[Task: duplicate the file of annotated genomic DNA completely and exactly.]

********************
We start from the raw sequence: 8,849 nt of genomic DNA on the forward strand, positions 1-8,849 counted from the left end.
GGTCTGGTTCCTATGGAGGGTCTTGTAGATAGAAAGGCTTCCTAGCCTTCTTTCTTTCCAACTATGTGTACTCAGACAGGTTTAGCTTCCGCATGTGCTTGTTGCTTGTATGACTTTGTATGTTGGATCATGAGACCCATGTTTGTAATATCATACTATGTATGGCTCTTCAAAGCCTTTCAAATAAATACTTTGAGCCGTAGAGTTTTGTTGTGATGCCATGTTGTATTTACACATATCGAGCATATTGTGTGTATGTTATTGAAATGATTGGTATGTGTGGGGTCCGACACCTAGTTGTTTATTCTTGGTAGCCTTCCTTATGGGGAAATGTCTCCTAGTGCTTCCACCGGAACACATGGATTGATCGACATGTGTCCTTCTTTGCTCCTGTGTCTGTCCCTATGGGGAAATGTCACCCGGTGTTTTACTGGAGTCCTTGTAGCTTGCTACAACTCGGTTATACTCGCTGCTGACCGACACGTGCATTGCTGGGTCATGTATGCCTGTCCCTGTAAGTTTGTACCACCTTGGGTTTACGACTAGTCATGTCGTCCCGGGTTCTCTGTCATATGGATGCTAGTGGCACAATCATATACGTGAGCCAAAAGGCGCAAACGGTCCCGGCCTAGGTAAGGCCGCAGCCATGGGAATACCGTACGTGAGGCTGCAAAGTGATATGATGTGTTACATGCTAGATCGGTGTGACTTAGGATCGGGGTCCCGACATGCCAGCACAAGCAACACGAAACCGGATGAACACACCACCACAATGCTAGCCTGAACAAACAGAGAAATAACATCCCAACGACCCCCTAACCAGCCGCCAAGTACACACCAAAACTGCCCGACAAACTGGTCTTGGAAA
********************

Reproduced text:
We start from the raw sequence: 8,849 nt of genomic DNA on the forward strand, positions 1-8,849 counted from the left end.
GGTCTGGTTCCTATGGAGGGTCTTGTAGATAGAAAGGCTTCCTAGCCTTCTTTCTTTCCAACTATGTGTACTCAGACAGGTTTAGCTTCCGCATGTGCTTGTTGCTTGTATGACTTTGTATGTTGGATCATGAGACCCATGTTTGTAATATCATACTATGTATGGCTCTTCAAAGCCTTTCAAATAAATACTTTGAGCCGTAGAGTTTTGTTGTGATGCCATGTTGTATTTACACATATCGAGCATATTGTGTGTATGTTATTGAAATGATTGGTATGTGTGGGGTCCGACACCTAGTTGTTTATTCTTGGTAGCCTTCCTTATGGGGAAATGTCTCCTAGTGCTTCCACCGGAACACATGGATTGATCGACATGTGTCCTTCTTTGCTCCTGTGTCTGTCCCTATGGGGAAATGTCACCCGGTGTTTTACTGGAGTCCTTGTAGCTTGCTACAACTCGGTTATACTCGCTGCTGACCGACACGTGCATTGCTGGGTCATGTATGCCTGTCCCTGTAAGTTTGTACCACCTTGGGTTTACGACTAGTCATGTCGTCCCGGGTTCTCTGTCATATGGATGCTAGTGGCACAATCATATACGTGAGCCAAAAGGCGCAAACGGTCCCGGCCTAGGTAAGGCCGCAGCCATGGGAATACCGTACGTGAGGCTGCAAAGTGATATGATGTGTTACATGCTAGATCGGTGTGACTTAGGATCGGGGTCCCGACATGCCAGCACAAGCAACACGAAACCGGATGAACACACCACCACAATGCTAGCCTGAACAAACAGAGAAATAACATCCCAACGACCCCCTAACCAGCCGCCAAGTACACACCAAAACTGCCCGACAAACTGGTCTTGGAAA